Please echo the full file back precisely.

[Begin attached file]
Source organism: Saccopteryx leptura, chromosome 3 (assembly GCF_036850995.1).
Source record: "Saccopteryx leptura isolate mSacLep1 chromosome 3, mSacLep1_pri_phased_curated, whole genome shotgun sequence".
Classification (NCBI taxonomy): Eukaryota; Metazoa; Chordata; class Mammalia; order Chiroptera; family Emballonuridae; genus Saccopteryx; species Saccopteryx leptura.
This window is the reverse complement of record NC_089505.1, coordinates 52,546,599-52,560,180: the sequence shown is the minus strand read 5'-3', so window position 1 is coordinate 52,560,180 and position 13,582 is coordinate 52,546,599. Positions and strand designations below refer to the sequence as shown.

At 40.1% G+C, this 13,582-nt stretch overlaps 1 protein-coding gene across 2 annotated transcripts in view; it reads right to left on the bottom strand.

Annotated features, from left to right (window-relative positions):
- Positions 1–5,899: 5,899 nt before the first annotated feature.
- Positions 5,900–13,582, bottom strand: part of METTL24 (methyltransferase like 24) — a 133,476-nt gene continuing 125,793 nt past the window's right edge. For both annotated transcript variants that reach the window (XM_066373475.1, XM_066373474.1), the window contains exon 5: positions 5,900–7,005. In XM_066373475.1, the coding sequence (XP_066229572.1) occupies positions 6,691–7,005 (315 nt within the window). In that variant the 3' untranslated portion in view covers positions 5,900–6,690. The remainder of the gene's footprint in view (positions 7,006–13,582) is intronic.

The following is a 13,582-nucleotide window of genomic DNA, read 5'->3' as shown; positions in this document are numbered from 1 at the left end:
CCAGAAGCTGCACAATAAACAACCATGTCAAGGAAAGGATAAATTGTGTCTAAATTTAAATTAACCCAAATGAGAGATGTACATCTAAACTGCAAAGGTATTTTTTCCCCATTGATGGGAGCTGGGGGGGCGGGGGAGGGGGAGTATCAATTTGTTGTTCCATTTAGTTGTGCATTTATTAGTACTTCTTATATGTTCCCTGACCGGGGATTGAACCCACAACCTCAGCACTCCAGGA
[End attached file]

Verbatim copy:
Source organism: Saccopteryx leptura, chromosome 3 (assembly GCF_036850995.1).
Source record: "Saccopteryx leptura isolate mSacLep1 chromosome 3, mSacLep1_pri_phased_curated, whole genome shotgun sequence".
Classification (NCBI taxonomy): Eukaryota; Metazoa; Chordata; class Mammalia; order Chiroptera; family Emballonuridae; genus Saccopteryx; species Saccopteryx leptura.
This window is the reverse complement of record NC_089505.1, coordinates 52,546,599-52,560,180: the sequence shown is the minus strand read 5'-3', so window position 1 is coordinate 52,560,180 and position 13,582 is coordinate 52,546,599. Positions and strand designations below refer to the sequence as shown.

At 40.1% G+C, this 13,582-nt stretch overlaps 1 protein-coding gene across 2 annotated transcripts in view; it reads right to left on the bottom strand.

Annotated features, from left to right (window-relative positions):
- Positions 1–5,899: 5,899 nt before the first annotated feature.
- Positions 5,900–13,582, bottom strand: part of METTL24 (methyltransferase like 24) — a 133,476-nt gene continuing 125,793 nt past the window's right edge. For both annotated transcript variants that reach the window (XM_066373475.1, XM_066373474.1), the window contains exon 5: positions 5,900–7,005. In XM_066373475.1, the coding sequence (XP_066229572.1) occupies positions 6,691–7,005 (315 nt within the window). In that variant the 3' untranslated portion in view covers positions 5,900–6,690. The remainder of the gene's footprint in view (positions 7,006–13,582) is intronic.

The following is a 13,582-nucleotide window of genomic DNA, read 5'->3' as shown; positions in this document are numbered from 1 at the left end:
CCAGAAGCTGCACAATAAACAACCATGTCAAGGAAAGGATAAATTGTGTCTAAATTTAAATTAACCCAAATGAGAGATGTACATCTAAACTGCAAAGGTATTTTTTCCCCATTGATGGGAGCTGGGGGGGCGGGGGAGGGGGAGTATCAATTTGTTGTTCCATTTAGTTGTGCATTTATTAGTACTTCTTATATGTTCCCTGACCGGGGATTGAACCCACAACCTCAGCACTCCAGGA